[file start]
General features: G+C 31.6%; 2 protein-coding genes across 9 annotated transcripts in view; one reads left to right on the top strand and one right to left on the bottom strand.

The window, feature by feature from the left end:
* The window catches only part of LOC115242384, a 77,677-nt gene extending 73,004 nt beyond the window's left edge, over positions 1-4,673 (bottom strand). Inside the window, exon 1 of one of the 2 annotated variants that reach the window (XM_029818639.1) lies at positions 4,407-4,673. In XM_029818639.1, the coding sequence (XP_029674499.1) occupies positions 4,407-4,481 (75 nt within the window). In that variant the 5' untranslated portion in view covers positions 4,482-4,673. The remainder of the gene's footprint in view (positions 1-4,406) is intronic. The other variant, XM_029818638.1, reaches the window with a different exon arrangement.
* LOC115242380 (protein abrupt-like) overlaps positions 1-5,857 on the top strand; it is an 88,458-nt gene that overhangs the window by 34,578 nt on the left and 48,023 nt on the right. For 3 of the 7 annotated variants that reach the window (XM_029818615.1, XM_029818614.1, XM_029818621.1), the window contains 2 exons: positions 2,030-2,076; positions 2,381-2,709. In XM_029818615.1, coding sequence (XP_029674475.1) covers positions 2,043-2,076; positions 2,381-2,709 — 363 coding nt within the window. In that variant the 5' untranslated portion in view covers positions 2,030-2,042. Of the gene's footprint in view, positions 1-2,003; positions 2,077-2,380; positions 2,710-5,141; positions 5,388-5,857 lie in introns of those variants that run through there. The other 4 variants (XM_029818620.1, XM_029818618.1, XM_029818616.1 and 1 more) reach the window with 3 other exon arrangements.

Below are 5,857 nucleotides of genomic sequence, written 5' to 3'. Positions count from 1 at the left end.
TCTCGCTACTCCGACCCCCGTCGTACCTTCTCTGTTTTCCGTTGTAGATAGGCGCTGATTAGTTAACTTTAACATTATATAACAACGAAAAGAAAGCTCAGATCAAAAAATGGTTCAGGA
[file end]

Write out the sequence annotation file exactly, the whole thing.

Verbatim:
General features: G+C 31.6%; 2 protein-coding genes across 9 annotated transcripts in view; one reads left to right on the top strand and one right to left on the bottom strand.

The window, feature by feature from the left end:
* The window catches only part of LOC115242384, a 77,677-nt gene extending 73,004 nt beyond the window's left edge, over positions 1-4,673 (bottom strand). Inside the window, exon 1 of one of the 2 annotated variants that reach the window (XM_029818639.1) lies at positions 4,407-4,673. In XM_029818639.1, the coding sequence (XP_029674499.1) occupies positions 4,407-4,481 (75 nt within the window). In that variant the 5' untranslated portion in view covers positions 4,482-4,673. The remainder of the gene's footprint in view (positions 1-4,406) is intronic. The other variant, XM_029818638.1, reaches the window with a different exon arrangement.
* LOC115242380 (protein abrupt-like) overlaps positions 1-5,857 on the top strand; it is an 88,458-nt gene that overhangs the window by 34,578 nt on the left and 48,023 nt on the right. For 3 of the 7 annotated variants that reach the window (XM_029818615.1, XM_029818614.1, XM_029818621.1), the window contains 2 exons: positions 2,030-2,076; positions 2,381-2,709. In XM_029818615.1, coding sequence (XP_029674475.1) covers positions 2,043-2,076; positions 2,381-2,709 — 363 coding nt within the window. In that variant the 5' untranslated portion in view covers positions 2,030-2,042. Of the gene's footprint in view, positions 1-2,003; positions 2,077-2,380; positions 2,710-5,141; positions 5,388-5,857 lie in introns of those variants that run through there. The other 4 variants (XM_029818620.1, XM_029818618.1, XM_029818616.1 and 1 more) reach the window with 3 other exon arrangements.

Below are 5,857 nucleotides of genomic sequence, written 5' to 3'. Positions count from 1 at the left end.
TCTCGCTACTCCGACCCCCGTCGTACCTTCTCTGTTTTCCGTTGTAGATAGGCGCTGATTAGTTAACTTTAACATTATATAACAACGAAAAGAAAGCTCAGATCAAAAAATGGTTCAGGA